What Psychedelics Are Used to Treat Opioid Addiction? 

Indeed, there's a gamut of psychedelic substances that can be used to treat those who struggle with opioids—despite that, from outside the alternative therapy space, Eisenberg notes, it might seem counterintuitive to treat a drug problem with another "drug."

But this is exactly the promise of psychedelic-assisted therapy, using psilocybin (the active compound in magic mushrooms), ayahuasca (a brew of two plants, which contains DMT), ibogaine, and other compounds that "agonize" the brain's 5H2A receptors. That's all to say, psychedelic therapy to treat addiction isn't about replacing one substance with another, but using the latter just one or a few times—in conjunction with substantial lifestyle changes—to catalyze the recovery process. And therein lies the potential of psychedelics in treating individual addiction, and perhaps even combating America's opioid crisis at large. 

Can Psychedelics Help in the Fight Against the Opioid Epidemic?

Because addiction is so complex it calls for a complex treatment option—one that touches upon the biochemical, physiological, psychological, and spiritual factors that lend themselves to opioid dependence. As psychiatrist, Dr. Simon Ruffell MD, Ph.D., explains, addiction is the result of dopamine release in the mesolimbic system, whereby drugs of abuse (or other addictive things, from cigarettes to social media) signal the release of dopamine in the brain's dopamine, or reward pathway (also known as the pleasure sensor).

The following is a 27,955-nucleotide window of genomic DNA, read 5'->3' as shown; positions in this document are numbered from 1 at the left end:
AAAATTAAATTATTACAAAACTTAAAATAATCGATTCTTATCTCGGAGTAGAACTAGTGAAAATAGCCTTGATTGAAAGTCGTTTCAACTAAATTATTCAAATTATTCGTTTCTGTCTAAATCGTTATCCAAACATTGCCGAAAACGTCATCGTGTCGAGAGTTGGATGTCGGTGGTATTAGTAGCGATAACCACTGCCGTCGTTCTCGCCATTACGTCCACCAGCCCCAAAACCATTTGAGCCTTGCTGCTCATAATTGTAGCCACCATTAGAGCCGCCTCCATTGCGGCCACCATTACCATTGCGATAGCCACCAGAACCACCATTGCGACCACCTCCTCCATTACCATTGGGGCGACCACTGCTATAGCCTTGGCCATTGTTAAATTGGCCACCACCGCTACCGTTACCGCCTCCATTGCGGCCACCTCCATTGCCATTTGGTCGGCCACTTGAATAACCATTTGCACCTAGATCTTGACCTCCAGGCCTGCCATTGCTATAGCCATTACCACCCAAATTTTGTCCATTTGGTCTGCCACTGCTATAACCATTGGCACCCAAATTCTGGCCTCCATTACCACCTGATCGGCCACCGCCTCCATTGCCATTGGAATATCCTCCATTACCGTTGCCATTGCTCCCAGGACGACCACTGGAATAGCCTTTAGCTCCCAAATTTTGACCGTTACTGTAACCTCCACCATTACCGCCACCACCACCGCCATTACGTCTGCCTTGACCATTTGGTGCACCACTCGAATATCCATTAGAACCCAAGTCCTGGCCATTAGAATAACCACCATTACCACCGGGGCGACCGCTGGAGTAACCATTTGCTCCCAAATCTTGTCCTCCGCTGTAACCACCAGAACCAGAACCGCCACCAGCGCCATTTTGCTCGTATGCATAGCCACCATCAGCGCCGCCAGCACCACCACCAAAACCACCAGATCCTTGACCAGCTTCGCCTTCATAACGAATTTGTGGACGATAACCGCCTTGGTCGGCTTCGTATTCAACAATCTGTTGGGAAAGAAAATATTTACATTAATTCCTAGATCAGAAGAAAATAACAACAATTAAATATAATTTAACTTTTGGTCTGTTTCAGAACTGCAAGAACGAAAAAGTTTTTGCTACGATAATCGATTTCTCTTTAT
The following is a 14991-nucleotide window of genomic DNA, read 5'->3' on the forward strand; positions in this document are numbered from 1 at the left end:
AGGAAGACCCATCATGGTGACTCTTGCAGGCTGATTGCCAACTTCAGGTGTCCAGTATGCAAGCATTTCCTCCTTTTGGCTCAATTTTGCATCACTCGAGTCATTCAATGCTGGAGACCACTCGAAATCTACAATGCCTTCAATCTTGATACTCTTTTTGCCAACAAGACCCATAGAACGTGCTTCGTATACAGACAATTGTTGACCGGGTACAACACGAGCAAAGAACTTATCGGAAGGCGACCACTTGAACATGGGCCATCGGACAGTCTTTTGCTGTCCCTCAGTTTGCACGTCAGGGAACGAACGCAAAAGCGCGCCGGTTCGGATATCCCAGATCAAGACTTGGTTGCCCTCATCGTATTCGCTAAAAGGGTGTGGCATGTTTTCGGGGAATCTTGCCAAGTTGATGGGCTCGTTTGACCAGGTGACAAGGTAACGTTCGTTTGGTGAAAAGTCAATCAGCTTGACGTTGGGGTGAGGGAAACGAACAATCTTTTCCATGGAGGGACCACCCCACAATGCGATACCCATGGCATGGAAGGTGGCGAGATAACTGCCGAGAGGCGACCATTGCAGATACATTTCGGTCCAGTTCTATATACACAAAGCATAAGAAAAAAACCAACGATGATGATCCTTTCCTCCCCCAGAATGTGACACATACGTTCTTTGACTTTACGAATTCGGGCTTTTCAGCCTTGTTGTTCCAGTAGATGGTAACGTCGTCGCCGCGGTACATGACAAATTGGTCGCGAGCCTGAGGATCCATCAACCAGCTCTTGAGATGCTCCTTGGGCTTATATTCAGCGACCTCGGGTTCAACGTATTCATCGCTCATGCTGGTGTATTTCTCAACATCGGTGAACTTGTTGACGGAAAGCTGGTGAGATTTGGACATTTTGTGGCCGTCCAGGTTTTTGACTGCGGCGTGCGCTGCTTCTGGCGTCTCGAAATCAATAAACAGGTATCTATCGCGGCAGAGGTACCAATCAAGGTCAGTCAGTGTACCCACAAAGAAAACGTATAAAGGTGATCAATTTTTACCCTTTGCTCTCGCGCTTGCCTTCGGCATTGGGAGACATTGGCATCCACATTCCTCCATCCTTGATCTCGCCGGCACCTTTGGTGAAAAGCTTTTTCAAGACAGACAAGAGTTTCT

A senior research fellow at the University of Melbourne, co-founder of Onaya Health, and CMO of Psychae Institute and Heroic Hearts UK, Ruffell—who primarily studies ayahuasca—explains the hypothesis that psychedelics might exert anti-addictive properties by reducing the levels of dopamine in the brain via the mesolimbic pathway and taking effect on the serotonin receptors (known as the 5HT2A receptors). By acting upon, and more specifically agonizing these serotonin receptors—that is, binding to and acting like the receptors do themselves—psychedelics may halt the natural process of addiction. 

"In particular, working with ayahuasca emphasizes the psychological processes that are at play as well as the biochemical processes with addiction," says Ruffell. "From research, we see that ayahuasca seems to force people to confront or face themselves and it forces them to have a greater personal awareness and that can even work to achieve reconstruction of awareness and nature of oneself through the participants returning to their past, reassessing their experiences, and get to new perspectives or insights that might reveal particular patterns of behavior." In this way, they may question why they feel the need to take opiates. 

This doesn't just happen with ayahuasca though. "One thing that seems to be common among all psychedelics—from ayahuasca to psilocybin to LSD—is that when you take them, people can have transcendental, mystical experiences," he adds. "These spiritual experiences seem to evoke change by allowing individuals to change their personal awareness and self-perception and even their worldviews. It may well be as a result of these spiritual experiences that a personal transformation occurs and craving for drugs is eliminated." 

Moreover, with a psychedelic, an individual might become more conscious of repressed memories, re-experience the emotions associated with them, and reprocess these memories in a more constructive way—rather than escaping the constant plague of trauma with the numbness of an opioid high. 

Psychedelics Can Only Do so Much—Integration and Accountability Are Essential